A lot or a little?
The parents' guide to what's in this game.
What parents need to know
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What's it about?
In this sequel, players wander through a beautifully drawn -- but dark -- futuristic fortress city, including what's outside the walls and what's underground. Though your original motivations have more to do with revenge against the city's scheming dictator, eventually you get swept up with the resistance movement.
Your missions include restoring water to a neglected part of the city, or patrolling the forest for stubborn mutants in league with the dictator. JAK II incorporates a wide range of gameplay, borrowing from some of the most popular games in the market. Standard jumping- and shooting-based missions are interspersed with opportunities to race and even grind on a hoverboard, for example.
Is it any good?
The dark atmosphere is lightened by comical characters who appear during interludes, such as a parrot translator who takes humorous liberties with his interpretations, and Daxter is back and ever-present as your sassy sidekick.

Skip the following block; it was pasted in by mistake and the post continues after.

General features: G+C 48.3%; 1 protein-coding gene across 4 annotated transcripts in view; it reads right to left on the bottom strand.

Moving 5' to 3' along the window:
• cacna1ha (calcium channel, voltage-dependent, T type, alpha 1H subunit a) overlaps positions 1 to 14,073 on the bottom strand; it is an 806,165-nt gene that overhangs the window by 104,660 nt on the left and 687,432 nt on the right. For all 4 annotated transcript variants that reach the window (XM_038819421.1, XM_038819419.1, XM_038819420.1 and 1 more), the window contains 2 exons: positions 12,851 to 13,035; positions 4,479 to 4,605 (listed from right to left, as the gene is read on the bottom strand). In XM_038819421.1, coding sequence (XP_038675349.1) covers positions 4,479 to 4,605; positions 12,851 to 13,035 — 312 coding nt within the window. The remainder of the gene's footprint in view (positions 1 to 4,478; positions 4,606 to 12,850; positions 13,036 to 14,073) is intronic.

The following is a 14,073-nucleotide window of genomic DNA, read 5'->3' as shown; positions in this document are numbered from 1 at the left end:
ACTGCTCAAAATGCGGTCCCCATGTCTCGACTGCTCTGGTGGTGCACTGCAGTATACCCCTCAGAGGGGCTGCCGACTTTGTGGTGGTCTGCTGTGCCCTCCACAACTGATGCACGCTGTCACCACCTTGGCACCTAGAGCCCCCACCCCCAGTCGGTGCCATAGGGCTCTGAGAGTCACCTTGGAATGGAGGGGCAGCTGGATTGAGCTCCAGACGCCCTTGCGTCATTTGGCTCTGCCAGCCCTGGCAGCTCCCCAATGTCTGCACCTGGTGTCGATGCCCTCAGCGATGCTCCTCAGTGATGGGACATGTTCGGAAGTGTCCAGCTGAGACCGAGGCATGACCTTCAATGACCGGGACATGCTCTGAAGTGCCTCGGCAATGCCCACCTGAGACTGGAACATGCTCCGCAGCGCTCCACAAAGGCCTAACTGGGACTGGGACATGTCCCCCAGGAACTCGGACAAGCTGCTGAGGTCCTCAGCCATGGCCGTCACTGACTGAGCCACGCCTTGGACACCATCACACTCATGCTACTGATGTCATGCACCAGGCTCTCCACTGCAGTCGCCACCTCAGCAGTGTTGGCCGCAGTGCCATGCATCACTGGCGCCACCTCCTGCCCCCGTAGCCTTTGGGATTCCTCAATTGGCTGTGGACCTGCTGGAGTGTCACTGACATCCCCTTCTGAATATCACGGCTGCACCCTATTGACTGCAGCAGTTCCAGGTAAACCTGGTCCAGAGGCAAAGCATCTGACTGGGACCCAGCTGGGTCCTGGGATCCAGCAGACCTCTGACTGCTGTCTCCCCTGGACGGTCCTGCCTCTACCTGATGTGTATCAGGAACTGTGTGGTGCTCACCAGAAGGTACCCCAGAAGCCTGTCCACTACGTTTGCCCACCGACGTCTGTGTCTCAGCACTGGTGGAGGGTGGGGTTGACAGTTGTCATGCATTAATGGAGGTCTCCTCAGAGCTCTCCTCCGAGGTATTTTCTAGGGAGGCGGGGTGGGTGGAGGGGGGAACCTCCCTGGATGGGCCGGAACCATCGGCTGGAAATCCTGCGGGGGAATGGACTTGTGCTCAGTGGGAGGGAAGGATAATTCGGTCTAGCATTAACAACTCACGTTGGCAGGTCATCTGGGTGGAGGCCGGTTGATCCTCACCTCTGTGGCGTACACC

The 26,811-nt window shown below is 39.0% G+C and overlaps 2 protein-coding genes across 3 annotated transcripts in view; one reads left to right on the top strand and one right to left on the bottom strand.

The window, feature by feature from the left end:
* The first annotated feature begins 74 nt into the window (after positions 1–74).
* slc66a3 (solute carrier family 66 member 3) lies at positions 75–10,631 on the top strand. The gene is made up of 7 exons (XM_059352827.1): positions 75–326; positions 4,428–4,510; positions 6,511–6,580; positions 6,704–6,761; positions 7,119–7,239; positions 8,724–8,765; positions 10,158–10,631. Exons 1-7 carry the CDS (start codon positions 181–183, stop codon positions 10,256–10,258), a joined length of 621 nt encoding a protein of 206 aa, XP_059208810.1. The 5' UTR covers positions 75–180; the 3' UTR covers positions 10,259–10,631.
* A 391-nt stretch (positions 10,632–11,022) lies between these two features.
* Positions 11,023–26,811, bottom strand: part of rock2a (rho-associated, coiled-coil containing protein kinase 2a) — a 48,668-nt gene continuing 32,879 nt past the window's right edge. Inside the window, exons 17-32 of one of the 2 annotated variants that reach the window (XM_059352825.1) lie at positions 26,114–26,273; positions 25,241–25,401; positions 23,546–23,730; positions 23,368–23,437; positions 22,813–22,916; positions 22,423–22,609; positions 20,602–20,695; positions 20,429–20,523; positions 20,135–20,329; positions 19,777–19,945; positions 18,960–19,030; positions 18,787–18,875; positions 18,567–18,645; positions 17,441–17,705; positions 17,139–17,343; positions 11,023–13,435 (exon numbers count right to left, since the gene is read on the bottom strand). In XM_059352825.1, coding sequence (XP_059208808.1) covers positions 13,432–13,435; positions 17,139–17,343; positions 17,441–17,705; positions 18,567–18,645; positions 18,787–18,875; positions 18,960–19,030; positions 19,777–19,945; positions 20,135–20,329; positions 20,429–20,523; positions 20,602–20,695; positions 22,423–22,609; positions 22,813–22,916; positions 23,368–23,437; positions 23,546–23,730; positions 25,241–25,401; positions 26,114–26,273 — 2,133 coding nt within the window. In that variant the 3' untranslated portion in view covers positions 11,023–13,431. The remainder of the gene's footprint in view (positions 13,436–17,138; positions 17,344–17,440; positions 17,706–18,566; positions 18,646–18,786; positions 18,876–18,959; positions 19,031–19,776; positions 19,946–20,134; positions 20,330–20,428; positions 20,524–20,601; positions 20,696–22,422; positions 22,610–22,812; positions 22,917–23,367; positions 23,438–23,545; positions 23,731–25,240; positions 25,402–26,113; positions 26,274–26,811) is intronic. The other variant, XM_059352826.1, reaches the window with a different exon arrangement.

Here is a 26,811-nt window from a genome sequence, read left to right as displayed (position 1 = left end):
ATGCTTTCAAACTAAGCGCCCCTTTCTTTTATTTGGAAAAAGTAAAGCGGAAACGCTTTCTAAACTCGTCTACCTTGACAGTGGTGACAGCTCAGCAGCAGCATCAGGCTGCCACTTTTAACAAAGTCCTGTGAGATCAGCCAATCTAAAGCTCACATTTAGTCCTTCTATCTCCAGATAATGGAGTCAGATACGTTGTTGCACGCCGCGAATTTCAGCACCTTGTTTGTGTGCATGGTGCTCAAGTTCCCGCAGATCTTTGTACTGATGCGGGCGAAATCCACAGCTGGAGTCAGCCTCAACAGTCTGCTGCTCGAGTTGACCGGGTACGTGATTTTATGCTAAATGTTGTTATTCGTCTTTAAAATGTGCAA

The game is sprawling with 60-plus missions to complete, and completing them can be a time-consuming chore. Some missions must be executed with absolute perfection or repeated (with escalating frustration each time). All in all, this is a demanding game, but players will delight in exploring the massive fantasy world created here.
Talk to your kids about ...
Families can talk about Hak's ability to use enemies' darkness as a weapon: What happens when we are forced to combat a lot of negative forces? Is it logical that we would internalize some of this negativity? This may lead to a fruitful discussion about ways to deal with outside influences.
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Common Sense Media's unbiased ratings are created by expert reviewers and aren't influenced by the product's creators or by any of our funders, affiliates, or partners.